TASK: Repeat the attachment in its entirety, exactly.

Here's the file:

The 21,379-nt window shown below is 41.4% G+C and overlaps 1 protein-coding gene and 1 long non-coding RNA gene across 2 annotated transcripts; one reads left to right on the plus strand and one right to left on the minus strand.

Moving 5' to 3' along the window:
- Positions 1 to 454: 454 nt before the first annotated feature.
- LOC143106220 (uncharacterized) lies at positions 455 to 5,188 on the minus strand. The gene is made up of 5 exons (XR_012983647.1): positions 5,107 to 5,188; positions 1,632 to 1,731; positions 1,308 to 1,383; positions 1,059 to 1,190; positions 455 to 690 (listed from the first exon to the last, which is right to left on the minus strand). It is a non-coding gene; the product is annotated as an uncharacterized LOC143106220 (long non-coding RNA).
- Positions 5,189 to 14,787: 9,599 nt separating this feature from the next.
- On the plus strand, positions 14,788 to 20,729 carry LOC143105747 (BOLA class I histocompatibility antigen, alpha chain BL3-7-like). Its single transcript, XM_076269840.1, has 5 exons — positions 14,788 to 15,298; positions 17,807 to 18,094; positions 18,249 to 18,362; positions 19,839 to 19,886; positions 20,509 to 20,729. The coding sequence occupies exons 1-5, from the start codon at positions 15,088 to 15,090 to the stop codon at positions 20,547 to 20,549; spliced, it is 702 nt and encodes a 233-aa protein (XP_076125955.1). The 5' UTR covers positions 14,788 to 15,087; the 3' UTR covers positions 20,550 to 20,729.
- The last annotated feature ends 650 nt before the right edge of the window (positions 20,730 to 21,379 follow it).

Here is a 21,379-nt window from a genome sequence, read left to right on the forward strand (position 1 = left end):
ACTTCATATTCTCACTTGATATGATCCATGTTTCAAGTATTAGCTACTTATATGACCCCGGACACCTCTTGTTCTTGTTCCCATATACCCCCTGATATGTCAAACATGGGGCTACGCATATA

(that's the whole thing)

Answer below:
The 21,379-nt window shown below is 41.4% G+C and overlaps 1 protein-coding gene and 1 long non-coding RNA gene across 2 annotated transcripts; one reads left to right on the plus strand and one right to left on the minus strand.

Moving 5' to 3' along the window:
- Positions 1 to 454: 454 nt before the first annotated feature.
- LOC143106220 (uncharacterized) lies at positions 455 to 5,188 on the minus strand. The gene is made up of 5 exons (XR_012983647.1): positions 5,107 to 5,188; positions 1,632 to 1,731; positions 1,308 to 1,383; positions 1,059 to 1,190; positions 455 to 690 (listed from the first exon to the last, which is right to left on the minus strand). It is a non-coding gene; the product is annotated as an uncharacterized LOC143106220 (long non-coding RNA).
- Positions 5,189 to 14,787: 9,599 nt separating this feature from the next.
- On the plus strand, positions 14,788 to 20,729 carry LOC143105747 (BOLA class I histocompatibility antigen, alpha chain BL3-7-like). Its single transcript, XM_076269840.1, has 5 exons — positions 14,788 to 15,298; positions 17,807 to 18,094; positions 18,249 to 18,362; positions 19,839 to 19,886; positions 20,509 to 20,729. The coding sequence occupies exons 1-5, from the start codon at positions 15,088 to 15,090 to the stop codon at positions 20,547 to 20,549; spliced, it is 702 nt and encodes a 233-aa protein (XP_076125955.1). The 5' UTR covers positions 14,788 to 15,087; the 3' UTR covers positions 20,550 to 20,729.
- The last annotated feature ends 650 nt before the right edge of the window (positions 20,730 to 21,379 follow it).

Here is a 21,379-nt window from a genome sequence, read left to right on the forward strand (position 1 = left end):
ACTTCATATTCTCACTTGATATGATCCATGTTTCAAGTATTAGCTACTTATATGACCCCGGACACCTCTTGTTCTTGTTCCCATATACCCCCTGATATGTCAAACATGGGGCTACGCATATA